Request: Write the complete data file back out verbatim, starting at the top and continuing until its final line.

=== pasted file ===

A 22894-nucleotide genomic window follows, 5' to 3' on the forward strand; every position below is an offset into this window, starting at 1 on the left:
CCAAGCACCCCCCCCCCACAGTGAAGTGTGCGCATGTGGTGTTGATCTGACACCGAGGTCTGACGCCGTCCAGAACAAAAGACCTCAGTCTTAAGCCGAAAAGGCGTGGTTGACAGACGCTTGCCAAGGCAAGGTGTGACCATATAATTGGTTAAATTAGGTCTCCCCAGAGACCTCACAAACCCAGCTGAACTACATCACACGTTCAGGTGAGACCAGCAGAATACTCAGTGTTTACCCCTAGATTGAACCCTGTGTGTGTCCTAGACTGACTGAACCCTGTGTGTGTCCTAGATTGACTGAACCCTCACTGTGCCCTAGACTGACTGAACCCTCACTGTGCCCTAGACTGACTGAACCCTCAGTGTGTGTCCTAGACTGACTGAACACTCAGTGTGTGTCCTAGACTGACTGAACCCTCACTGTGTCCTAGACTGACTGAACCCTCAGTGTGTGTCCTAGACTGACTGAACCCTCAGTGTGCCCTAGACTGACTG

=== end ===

A 22894-nucleotide genomic window follows, 5' to 3' on the forward strand; every position below is an offset into this window, starting at 1 on the left:
CCAAGCACCCCCCCCCCACAGTGAAGTGTGCGCATGTGGTGTTGATCTGACACCGAGGTCTGACGCCGTCCAGAACAAAAGACCTCAGTCTTAAGCCGAAAAGGCGTGGTTGACAGACGCTTGCCAAGGCAAGGTGTGACCATATAATTGGTTAAATTAGGTCTCCCCAGAGACCTCACAAACCCAGCTGAACTACATCACACGTTCAGGTGAGACCAGCAGAATACTCAGTGTTTACCCCTAGATTGAACCCTGTGTGTGTCCTAGACTGACTGAACCCTGTGTGTGTCCTAGATTGACTGAACCCTCACTGTGCCCTAGACTGACTGAACCCTCACTGTGCCCTAGACTGACTGAACCCTCAGTGTGTGTCCTAGACTGACTGAACACTCAGTGTGTGTCCTAGACTGACTGAACCCTCACTGTGTCCTAGACTGACTGAACCCTCAGTGTGTGTCCTAGACTGACTGAACCCTCAGTGTGCCCTAGACTGACTG